Angela
Yeah, right. And 2019 was actually the for the third global gathering of token engineering people. And so there have been the first one in New York in 2018, and then a second one in October. And the aim there for the tag is to bring together Other people in the crypto space working on token economies and then crypto economics in academia. So crypto researchers, behavioural scientists, economists, so complex systems people, and our goal is to bring together research and practitioners. So the field of the areas, the disciplines that need to come together is really wide. And also practitioners need to draw from scientific research and vice versa. If academia wants to keep pace with technological developments, they need this input and inspiration from from the practitioners in crypto.

Jamie Burke
So what was it that when did that shift happen, where you dedicated yourself specifically to take an engineering because it seemed like in a relatively short space of time you went from working with your First blockchain project to not only being involved in that ad Ico mania, which is where most people’s attention went to. That’s where all the money was flowing to. But you you went down the rabbit hole of wanting to kind of have a more considered approach to tokenization. Can you just talk through that journey? How did you arrive at that? That point?

Angela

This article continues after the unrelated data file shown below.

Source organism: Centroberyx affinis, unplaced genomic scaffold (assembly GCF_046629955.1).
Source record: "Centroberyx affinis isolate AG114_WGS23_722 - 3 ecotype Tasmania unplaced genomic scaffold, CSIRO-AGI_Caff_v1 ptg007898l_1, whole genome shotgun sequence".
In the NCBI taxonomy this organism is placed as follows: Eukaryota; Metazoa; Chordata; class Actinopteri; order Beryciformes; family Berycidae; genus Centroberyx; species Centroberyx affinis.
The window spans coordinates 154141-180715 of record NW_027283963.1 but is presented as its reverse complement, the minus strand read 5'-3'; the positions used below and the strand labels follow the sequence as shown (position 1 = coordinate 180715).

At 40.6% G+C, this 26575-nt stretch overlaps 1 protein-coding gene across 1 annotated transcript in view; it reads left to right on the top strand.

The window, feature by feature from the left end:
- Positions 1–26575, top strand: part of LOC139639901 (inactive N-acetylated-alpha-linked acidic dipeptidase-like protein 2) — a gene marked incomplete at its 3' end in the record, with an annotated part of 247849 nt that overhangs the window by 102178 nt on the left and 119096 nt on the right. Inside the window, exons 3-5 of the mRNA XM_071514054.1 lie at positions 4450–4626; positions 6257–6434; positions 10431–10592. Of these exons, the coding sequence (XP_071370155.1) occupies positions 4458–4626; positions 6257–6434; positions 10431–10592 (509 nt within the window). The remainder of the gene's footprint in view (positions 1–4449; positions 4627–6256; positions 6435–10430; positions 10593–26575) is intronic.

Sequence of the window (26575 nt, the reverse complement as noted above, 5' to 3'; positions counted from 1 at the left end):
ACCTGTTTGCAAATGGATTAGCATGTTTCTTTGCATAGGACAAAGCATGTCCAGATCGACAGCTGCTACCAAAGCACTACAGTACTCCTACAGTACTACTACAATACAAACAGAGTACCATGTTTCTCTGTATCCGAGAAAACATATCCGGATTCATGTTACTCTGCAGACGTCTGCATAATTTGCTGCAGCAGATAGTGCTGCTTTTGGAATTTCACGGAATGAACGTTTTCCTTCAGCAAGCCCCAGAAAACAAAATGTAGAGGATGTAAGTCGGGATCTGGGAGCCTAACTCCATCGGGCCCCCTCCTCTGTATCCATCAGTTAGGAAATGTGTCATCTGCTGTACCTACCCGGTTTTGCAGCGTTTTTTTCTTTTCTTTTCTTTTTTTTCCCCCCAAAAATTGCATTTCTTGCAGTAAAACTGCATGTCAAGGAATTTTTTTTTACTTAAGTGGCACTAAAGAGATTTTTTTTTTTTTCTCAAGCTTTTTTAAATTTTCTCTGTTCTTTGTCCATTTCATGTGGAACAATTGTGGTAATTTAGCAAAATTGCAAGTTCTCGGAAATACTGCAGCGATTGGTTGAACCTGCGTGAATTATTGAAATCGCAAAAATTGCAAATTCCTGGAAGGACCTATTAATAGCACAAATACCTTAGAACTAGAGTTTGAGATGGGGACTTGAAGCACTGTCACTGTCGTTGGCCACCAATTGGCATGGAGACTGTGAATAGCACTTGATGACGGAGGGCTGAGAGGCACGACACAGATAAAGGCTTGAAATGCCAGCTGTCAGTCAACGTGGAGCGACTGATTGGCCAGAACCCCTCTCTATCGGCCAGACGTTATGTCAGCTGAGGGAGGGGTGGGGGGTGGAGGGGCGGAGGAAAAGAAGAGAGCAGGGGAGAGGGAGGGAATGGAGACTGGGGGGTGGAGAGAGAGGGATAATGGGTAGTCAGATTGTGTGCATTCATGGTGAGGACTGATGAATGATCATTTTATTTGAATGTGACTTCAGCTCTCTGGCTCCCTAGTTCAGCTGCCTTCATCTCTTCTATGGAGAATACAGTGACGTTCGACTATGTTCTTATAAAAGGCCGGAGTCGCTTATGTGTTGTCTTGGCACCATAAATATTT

Totally. I mean, as you mentioned, my background is UX. And I have been for years I have been working in early stage projects and startups, defining the value proposition finding problem solution, fit and product market fit. And whoever has experienced this journey knows that that this is really it’s a hard nut to crack product market fit. And there are many surprising twists along along this journey in okay how users react. In First you thought it it’s a b2c product, you end up with a b2b product you need to reshape your strategy. This to me was always interesting and exciting. So when when technology meets human behaviour and how how it also influences our, our perception of the world and our own capabilities. And so I did this for four years. Then also for energy innovation hub where we had venture development and then also startup investments. And so I was well very familiar with this early stage and with this value proposition thing exploring Yeah, how are your future customers react on your product? When I saw tokens first for this was for me as for for anybody else. This is the new technology blockchain. And then I think a little bit into it. So two people speaking about it. And then I guess I heard also trends talk on blockchain. go rogue and blockchains as an incentive machine and then looking at this, okay, you could have tokens you are able to design incentives, you are able to shape a system in a way that it’s automatically optimising towards a certain purpose. And this purpose can go beyond profit maximisation, it can also include and cover sustainability. It can cover appreciation for value contributions that are beyond money, like knowledge, like coding, or like connecting people. This is an entire new universe and this is so far beyond what we can do with digital products today, having this bilateral relationship of okay buyer and seller. This was mind blowing to me and from you then This was clear if with everything I’ve learned so far, it, okay, I can apply it to digital products. But what if I apply it to tokens? And this was the moment where I decided, Okay, I want to go 100% in and out. I also want to see this discipline, then I realised, okay, we are at the very beginning. And it’s not, I think you don’t have the chance to take part in creating a new discipline in your lifetime frequently, right? Perhaps not only once, and this was when I thought okay, now I’ll never write. And yeah, so we started the token engineering community in 2018, started with meetups, then did this global gatherings. The community was growing really quickly. At some point, we had 18 meetup groups in 13 different countries. At the moment. We have meetups where we have people from 70 countries participating. And it also goes beyond blockchain with this vision of what about the economies of the future? And this is also really inspiring and encouraging.